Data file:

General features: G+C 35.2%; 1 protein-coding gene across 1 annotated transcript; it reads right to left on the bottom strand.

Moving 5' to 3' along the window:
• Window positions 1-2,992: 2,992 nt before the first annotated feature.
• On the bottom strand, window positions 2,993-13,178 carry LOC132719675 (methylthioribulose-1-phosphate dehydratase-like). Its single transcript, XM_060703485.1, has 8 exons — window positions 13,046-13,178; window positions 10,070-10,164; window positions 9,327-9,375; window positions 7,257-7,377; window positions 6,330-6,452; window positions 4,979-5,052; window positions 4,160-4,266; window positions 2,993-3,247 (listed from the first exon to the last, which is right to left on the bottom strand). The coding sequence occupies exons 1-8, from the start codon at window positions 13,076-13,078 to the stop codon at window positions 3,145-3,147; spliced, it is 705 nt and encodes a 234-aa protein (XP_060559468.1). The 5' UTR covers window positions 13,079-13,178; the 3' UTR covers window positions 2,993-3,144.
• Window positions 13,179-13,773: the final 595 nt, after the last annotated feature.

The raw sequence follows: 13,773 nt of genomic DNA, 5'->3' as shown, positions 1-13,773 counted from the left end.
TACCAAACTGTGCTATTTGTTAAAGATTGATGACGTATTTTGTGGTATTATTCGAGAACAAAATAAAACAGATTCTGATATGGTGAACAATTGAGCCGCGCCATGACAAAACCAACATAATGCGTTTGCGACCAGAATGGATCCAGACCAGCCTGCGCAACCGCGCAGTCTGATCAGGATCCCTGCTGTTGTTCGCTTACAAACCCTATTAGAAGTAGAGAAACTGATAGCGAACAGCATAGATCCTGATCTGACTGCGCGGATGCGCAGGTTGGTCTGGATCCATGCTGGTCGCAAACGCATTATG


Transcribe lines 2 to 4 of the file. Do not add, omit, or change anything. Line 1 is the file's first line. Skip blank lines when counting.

Moving 5' to 3' along the window:
• Window positions 1-2,992: 2,992 nt before the first annotated feature.
• On the bottom strand, window positions 2,993-13,178 carry LOC132719675 (methylthioribulose-1-phosphate dehydratase-like). Its single transcript, XM_060703485.1, has 8 exons — window positions 13,046-13,178; window positions 10,070-10,164; window positions 9,327-9,375; window positions 7,257-7,377; window positions 6,330-6,452; window positions 4,979-5,052; window positions 4,160-4,266; window positions 2,993-3,247 (listed from the first exon to the last, which is right to left on the bottom strand). The coding sequence occupies exons 1-8, from the start codon at window positions 13,076-13,078 to the stop codon at window positions 3,145-3,147; spliced, it is 705 nt and encodes a 234-aa protein (XP_060559468.1). The 5' UTR covers window positions 13,079-13,178; the 3' UTR covers window positions 2,993-3,144.